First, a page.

DNA. The molecule that defines our genetic inheritance. It contains all the instructions for constructing and operating a living organism. DNA is made of four simple units , or “nucleotide bases”, whose specific sequence “spells out” genetic information.

DUX4 (Double homeobox, 4). A copy of the DUX4 gene is located within each D4Z4 repeat array on chromosome 4. Inappropriate expression of DUX4 in muscle cells is thought to contribute to FSHD .

Epigenetics. Refers to modifications that change gene function but do not change the underlying DNA sequence. Examples of these modifications are DNA methylation and histone modification , both of which serve to regulate how a gene becomes expressed as protein. Some of these changes have been shown to be heritable .

Expression profiling. The first step in converting genetic information to an observable trait involves the transfer of information from gene to protein through an intermediate molecule called RNA. Measuring all of the RNA produced in one definable moment creates a global picture of how a cell is functioning and produces a profile of total expression activity.

FISH ( fluorescent in situ hybridization ). A laboratory technique, commonly used when assessing genetic conditions. The technique uses fluorescent molecules to detect particular DNA sequences on chromosomes . The fluorescent molecules let you see where the DNA sequence is on the chromosome.

Gene. Genes specify the instructions needed to produce an observable trait such as eye colour, hair colour, or more complex traits like FSHD. A gene is a basic hereditary unit and is defined by specific segment of DNA.

Gene expression. The initial step in converting the information contained in a gene, as DNA, to an observable character through an intermediate molecule RNA.
Gene locus. Physical location, or address, of a gene on a chromosome.

Genotype. The actual DNA sequence a cell, an organism, or an individual, usually with reference to a specific characteristic under consideration.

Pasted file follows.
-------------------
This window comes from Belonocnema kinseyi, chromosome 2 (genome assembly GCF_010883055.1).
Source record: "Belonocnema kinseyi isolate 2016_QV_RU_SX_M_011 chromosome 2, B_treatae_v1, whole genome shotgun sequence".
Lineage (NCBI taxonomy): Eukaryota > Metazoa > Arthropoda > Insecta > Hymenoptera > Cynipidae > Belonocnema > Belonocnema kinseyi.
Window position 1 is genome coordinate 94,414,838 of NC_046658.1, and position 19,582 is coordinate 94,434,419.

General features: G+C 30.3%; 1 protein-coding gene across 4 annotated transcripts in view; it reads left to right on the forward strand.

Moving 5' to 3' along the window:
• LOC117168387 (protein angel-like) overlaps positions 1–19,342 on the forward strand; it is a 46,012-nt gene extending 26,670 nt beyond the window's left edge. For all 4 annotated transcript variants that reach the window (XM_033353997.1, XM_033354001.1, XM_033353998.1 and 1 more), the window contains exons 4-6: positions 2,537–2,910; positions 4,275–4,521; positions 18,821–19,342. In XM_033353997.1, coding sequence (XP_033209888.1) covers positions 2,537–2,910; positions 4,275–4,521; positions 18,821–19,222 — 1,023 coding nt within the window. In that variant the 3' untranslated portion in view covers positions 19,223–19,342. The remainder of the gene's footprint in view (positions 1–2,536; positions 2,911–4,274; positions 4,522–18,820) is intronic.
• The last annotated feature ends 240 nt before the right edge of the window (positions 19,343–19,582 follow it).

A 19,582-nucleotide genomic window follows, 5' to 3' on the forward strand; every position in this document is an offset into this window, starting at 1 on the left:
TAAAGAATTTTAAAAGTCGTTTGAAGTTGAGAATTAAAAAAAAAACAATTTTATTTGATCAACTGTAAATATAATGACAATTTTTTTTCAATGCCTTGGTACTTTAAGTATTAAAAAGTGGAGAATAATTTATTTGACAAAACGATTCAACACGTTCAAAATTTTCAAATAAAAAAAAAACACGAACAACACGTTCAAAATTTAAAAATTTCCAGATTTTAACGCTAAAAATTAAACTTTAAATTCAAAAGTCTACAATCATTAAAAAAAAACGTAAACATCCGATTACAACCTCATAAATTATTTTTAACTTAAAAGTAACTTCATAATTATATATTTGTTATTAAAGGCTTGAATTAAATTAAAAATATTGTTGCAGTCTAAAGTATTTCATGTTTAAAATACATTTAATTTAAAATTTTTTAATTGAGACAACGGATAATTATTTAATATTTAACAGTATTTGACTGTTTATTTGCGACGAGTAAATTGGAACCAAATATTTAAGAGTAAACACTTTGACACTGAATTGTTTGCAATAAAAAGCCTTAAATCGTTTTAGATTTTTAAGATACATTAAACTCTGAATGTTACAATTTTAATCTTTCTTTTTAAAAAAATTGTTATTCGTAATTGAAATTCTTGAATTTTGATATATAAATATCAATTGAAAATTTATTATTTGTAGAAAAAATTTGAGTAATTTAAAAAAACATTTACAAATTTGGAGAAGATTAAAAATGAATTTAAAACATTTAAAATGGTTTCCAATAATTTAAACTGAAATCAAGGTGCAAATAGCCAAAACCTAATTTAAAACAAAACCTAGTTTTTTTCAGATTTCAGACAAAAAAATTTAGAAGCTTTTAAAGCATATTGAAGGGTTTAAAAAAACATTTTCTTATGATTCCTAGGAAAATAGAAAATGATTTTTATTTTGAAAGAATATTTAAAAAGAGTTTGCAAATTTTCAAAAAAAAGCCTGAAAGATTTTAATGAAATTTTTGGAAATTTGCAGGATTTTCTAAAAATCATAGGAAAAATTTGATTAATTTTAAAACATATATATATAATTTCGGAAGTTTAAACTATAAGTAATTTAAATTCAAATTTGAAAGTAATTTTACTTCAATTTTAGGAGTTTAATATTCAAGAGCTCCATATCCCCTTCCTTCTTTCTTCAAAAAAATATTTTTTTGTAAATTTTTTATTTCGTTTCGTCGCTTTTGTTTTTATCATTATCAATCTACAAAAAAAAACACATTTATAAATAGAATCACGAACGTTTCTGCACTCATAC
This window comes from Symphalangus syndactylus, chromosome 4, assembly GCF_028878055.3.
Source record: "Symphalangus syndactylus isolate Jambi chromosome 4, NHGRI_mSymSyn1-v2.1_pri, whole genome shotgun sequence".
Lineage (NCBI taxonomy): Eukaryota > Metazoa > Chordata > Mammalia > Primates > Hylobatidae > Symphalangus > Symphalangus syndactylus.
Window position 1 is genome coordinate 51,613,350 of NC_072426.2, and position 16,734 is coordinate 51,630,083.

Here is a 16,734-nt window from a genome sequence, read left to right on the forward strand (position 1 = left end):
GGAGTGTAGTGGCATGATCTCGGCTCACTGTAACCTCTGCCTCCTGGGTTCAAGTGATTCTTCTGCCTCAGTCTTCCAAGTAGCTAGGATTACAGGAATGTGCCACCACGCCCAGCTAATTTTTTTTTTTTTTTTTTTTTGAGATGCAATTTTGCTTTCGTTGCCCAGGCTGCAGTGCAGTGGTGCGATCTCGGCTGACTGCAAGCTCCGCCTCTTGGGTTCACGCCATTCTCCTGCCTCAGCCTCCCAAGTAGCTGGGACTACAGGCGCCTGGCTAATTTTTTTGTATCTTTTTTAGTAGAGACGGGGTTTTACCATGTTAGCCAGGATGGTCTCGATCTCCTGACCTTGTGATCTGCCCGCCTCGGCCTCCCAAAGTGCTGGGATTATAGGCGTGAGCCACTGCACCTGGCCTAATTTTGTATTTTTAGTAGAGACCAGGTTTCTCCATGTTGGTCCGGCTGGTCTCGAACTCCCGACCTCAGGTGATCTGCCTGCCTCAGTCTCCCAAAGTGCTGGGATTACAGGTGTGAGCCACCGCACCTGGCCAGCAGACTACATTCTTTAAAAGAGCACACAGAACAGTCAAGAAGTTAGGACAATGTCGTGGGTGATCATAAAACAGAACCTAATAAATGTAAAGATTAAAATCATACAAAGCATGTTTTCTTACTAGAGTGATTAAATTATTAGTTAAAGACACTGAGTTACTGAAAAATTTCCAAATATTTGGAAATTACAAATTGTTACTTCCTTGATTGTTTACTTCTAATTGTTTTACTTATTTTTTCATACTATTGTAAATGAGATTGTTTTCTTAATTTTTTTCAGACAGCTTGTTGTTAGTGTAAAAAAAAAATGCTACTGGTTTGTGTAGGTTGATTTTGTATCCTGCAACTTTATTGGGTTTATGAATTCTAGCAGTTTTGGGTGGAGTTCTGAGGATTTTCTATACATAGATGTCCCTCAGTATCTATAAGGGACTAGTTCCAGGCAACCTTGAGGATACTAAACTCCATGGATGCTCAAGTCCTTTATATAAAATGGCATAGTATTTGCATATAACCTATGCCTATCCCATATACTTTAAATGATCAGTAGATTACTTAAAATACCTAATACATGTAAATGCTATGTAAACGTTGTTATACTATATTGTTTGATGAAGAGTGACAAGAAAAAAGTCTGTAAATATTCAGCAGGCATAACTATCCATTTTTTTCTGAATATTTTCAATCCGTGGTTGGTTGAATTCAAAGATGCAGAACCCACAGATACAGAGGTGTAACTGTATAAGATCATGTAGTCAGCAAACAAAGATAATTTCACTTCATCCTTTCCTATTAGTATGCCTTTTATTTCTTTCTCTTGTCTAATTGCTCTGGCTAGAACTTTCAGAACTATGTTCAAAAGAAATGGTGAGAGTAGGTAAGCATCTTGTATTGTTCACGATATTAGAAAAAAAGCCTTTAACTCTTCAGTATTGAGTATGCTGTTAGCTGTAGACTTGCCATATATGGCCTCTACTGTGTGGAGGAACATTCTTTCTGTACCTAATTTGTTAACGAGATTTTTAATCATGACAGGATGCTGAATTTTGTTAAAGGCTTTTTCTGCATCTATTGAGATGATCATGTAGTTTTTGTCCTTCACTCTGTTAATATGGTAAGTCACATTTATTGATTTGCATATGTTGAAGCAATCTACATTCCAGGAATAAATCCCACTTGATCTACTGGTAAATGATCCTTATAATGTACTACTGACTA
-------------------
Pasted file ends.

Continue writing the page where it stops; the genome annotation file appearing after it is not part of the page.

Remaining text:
Germ line. The collection of biological cells that give rise to gametes (that is, the egg or sperm).

Homeobox. A DNA sequence found within genes that are involved in the regulation of patterns of anatomical development. For example, homeobox genes are involved with development of the embryo and ensure the cells and structures are formed according to the DNA instructions.

Histones. The chief protein components of chromatin , acting as spools around which DNA winds. Histones play a role in gene expression.

Immortalized cells. Cells that continue to divide indefinitely, unlike normal cells which with normal aging cease to divide.

Immunocompromised. A state in which the immune system is defective and unable to mount an immune response against disease pathogens or other foreign cells.

Innervate. Formation of a functional connection between nerve and muscle or other target tissue.

Longitudinal study. A research study involving repeated observations of the same variables in the same individuals over long periods of time.

Lysosome. Cellular organelle that contain enzymes that break down waste materials and cellular debris.

Magnetic resonance imaging (MRI). A medical imaging technique using the property of nuclear magnetic resonance to image nuclei of atoms inside the body. MRI can create more detailed images of the human body than are possible with Xrays.

Magnetic resonance spectroscopy (MRS). A research technique using nuclear magnetic resonance to provide information about chemical properties of atoms and molecules.